In this episode, Lauren Grand is joined by Glenn Ahrens and Scott Altenhoff to discuss the impact of storms on Oregon’s forests.

“The old adage, ‘A stitch in time can save nine’ – preventative maintenance, although it is an expense, it can really pay off in dividends.”

– Scott Altenhoff, Program Manager for Urban and Community Forestry Assistance for the Oregon Department of Forestry.

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Resources Mentioned

Favorite Tree(s)

Interesting/Helpful Tools

Hypsometer (Glenn)

Binoculars (Scott)

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3 thoughts on “EPISODE 46: STORM DAMAGE”

  1. Thank you for this great information. I live in an urban neighborhood with a large number of very large Douglas Fir Tress and we had many of them them fall, some with catastrophic consequences during this last ice storm. In terms of preventing/managing risk factors, how do “berms” impact the root system of these large trees? There are many locations where people have built dirt berms (for various reasons) within the drip line around these tress. Is this a good idea? Can berms be done in a way that doesn’t affect the strength of the root system with regards to: *type of material used? *height of berm? distance of berm around the tree 1/4, 1/3, whole? *time taken to create the berm (6″ per year, etc)?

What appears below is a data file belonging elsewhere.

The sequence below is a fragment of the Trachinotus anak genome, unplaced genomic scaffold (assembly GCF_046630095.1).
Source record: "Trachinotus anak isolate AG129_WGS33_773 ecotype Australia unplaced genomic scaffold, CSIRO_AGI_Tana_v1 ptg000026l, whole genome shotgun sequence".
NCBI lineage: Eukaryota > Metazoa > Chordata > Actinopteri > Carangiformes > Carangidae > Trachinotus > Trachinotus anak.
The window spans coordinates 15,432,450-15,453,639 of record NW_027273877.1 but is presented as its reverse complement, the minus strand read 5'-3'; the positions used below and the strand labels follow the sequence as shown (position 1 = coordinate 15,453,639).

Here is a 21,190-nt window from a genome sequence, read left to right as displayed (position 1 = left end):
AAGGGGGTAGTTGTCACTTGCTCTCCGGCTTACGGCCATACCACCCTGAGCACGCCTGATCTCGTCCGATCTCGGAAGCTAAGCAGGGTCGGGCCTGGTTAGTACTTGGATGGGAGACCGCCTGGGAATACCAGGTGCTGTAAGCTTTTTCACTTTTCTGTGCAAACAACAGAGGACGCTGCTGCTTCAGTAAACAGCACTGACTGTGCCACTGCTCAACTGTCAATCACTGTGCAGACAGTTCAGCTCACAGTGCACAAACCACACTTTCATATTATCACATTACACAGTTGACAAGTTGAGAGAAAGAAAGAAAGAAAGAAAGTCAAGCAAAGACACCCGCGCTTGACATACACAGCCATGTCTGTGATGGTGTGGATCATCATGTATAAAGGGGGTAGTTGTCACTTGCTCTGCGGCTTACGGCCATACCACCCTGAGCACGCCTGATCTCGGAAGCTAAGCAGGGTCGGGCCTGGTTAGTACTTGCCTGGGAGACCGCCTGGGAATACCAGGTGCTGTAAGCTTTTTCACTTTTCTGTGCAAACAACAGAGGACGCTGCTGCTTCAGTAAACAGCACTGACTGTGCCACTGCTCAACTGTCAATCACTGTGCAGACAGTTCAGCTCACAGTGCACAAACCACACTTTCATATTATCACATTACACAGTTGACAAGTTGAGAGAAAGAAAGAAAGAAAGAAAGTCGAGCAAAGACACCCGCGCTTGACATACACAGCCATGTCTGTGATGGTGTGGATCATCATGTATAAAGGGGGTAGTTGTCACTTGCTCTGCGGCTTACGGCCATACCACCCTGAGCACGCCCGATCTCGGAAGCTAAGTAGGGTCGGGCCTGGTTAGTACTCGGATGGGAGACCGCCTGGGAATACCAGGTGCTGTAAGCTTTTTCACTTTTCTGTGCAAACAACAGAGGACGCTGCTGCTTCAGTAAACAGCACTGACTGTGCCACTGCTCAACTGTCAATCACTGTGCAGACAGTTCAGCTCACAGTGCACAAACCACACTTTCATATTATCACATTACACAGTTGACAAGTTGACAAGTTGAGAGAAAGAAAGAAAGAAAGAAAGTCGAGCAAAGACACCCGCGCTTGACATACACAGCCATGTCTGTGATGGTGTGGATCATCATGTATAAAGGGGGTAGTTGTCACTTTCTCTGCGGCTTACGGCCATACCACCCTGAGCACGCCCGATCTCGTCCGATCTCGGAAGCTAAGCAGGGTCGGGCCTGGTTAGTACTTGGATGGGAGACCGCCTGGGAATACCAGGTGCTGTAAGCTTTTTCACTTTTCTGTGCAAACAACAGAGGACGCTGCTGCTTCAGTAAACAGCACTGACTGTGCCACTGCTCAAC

Thank You for your time!

    1. I’ve reached out to ODF’s Urban Forestry program to help us answer these questions. I’ll reply to this comment when they get back to us.

    2. Hi Cathy! Thank you again for your question and sorry for the long wait. After talking to our urban forestry expert, putting a berm in the critical root zone of a tree is only beneficial if it will protect the tree from repeated collisions or other mechanical damage. We recommend getting a qualified arborist to determine if the berm is necessary and what exact specifications it will need because each tree and its soil conditions will be unique. This is because some species of trees tolerate berms better than others. For example, redwood is adapted to tolerating thick muddy deposits from flooding, while Douglas-fir is not. There are some general rules…as you mentioned, adding soil slowly over time can help the tree adapt, using the same soil substrate properties as what is in the ground, trying not to radically change what the tree would do naturally with its leaf litter. I hope this helps. if you have more questions please reach out to us directly at lauren.grand@oregonstate.edu

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